Learning to work with the soil rather than fighting so-called pests helped one North Dakota farmer, and he hopes his knowledge will help his peers north of the border, given this year's brutal drought.
Gabe Brown bought a farm in North Dakota in the early 1990s.
In 1995 and 1996, he said he lost 100 per cent of his crops to hail. In 1997 Brown wasn't able to harvest his crops due to drought. In 1998 he lost 80 per cent of his crop to hail.
Brown told CBC Radio's Saskatchewan Weekend those four years were something he wouldn't wish on anyone. But he said those challenges were the best thing that could ever have happened to his family.
"It forced us to look at the way we were farming and ranching and to realize that if we're going to survive and be resilient, we needed to focus on the soil," Brown said.
"How do we make the soils not only more productive, but more resilient to these wide swings in temperature and moisture?"
Over years that have passed, Brown, who has since written a book on his methods, was able to learn a number of ecological principles he said were constant anywhere on earth.
Acting with nature's context
Brown said nature always acts in context and, as an example, pointed to bananas, which obviously don't grow in North Dakota given the climate or environment, and grow where they're best suited to do so.
But his farming and ranching peers, he said, are often acting out of nature's context.
As an example, he said in his early years he was calving his cattle herd in January and February, but he realized given the harsh climates of North Dakota it made more sense to push his calving schedule to May and into early June, where it currently sits.
Brown said another principle of nature he learned was that the soil needs the least amount of chemical and mechanical disturbance as possible to thrive, which runs contrary to contemporary agricultural practices that use pesticides, fungicides and herbicides.
"I'm not saying that we totally eliminate those, but realize that too much of those actually harms the ecosystem," he said.
Feeding the soil
Brown said he learned nature takes every effort possible to cover soil from damage.
From forests to native prairie, things like residues or other plants are shielding the soil from wind erosion, water erosion or evaporation while also feeding the soil with nutrients.
Those residues or plants also contribute to the diversity of nature, he said, something he sees as severely lacking in the production agriculture industry, which plants only a few profitable crop species.
He said another principle he learned was to leave roots in soil as long as possible. The production agriculture world, he said, often grows a cash crop but leaves fields empty for a sizeable portion of the year.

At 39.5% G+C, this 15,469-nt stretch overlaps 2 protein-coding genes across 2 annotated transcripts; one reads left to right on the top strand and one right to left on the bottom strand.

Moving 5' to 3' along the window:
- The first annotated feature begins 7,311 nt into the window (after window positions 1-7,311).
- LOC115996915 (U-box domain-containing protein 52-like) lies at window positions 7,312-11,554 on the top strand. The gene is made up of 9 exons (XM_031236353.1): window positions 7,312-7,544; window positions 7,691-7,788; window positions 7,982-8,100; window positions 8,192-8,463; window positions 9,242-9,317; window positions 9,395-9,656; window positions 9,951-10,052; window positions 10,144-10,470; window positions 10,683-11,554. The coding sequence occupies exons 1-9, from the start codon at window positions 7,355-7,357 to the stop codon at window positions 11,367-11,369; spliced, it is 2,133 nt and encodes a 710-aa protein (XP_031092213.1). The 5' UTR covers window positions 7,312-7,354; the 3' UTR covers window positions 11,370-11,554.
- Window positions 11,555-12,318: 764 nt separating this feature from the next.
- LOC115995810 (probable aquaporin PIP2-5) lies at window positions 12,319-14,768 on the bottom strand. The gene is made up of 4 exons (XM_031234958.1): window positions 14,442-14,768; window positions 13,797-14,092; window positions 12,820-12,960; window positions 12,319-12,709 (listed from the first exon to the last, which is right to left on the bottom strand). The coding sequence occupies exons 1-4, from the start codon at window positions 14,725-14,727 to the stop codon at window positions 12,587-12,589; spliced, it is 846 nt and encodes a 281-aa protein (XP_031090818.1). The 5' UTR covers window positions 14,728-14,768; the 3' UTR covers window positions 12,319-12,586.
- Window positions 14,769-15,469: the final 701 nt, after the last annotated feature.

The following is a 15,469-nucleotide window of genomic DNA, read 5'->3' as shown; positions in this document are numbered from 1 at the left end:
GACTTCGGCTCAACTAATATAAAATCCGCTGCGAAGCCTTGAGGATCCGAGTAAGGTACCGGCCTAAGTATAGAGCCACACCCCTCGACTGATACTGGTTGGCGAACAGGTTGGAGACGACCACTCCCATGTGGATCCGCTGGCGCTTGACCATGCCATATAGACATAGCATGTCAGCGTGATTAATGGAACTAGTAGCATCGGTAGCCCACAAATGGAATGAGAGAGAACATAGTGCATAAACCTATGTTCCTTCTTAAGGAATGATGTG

"Now, yes, of course, in northern environments, we're not going to have growing plants during the winter," he said.
"But there's a window of time early in the spring or after a harvest where we certainly need to have living plants to take solar energy out of the atmosphere through photosynthesis."
Plants then use the energy they've captured to provide nutrients back to the soil to keep it productive for the following year.
The final principle Brown said he learned was to keep animals and insects involved in the ecosystem around crops.
Removing the animals and insects from the ecosystems wasn't helpful to the soil or the landscapes where they thrive, he said.
Brown now helps hundreds of his farming peers, both domestic and abroad, learn those same values he learned over the years.
Often he said people think they're not capable of implementing the values he learned, but once they start trying different methods — and see how profitable it can become — they come around to his ways, he said.
He said his farm in North Dakota was hit hard by this year's drought, but it was still out-performing his neighbours and others around him due to his soil quality.
Brown's message to farmers and ranchers in Saskatchewan who may be unhappy with how their businesses have been functioning during this drought ridden year was to consider their options going forward.
Brown said when he started on his journey, his soil wasn't near the quality it was today, but once he had committed to working to better his soil quality the improvement was gradual enough to be worth it.
"We're going to get more droughts. We're going to have years of excessive moisture, years of these temperature extremes; we need to do what we can as a farmer or rancher to build resiliency," Brown said.
LISTEN | Gabe Brown shares his hardships, lessons: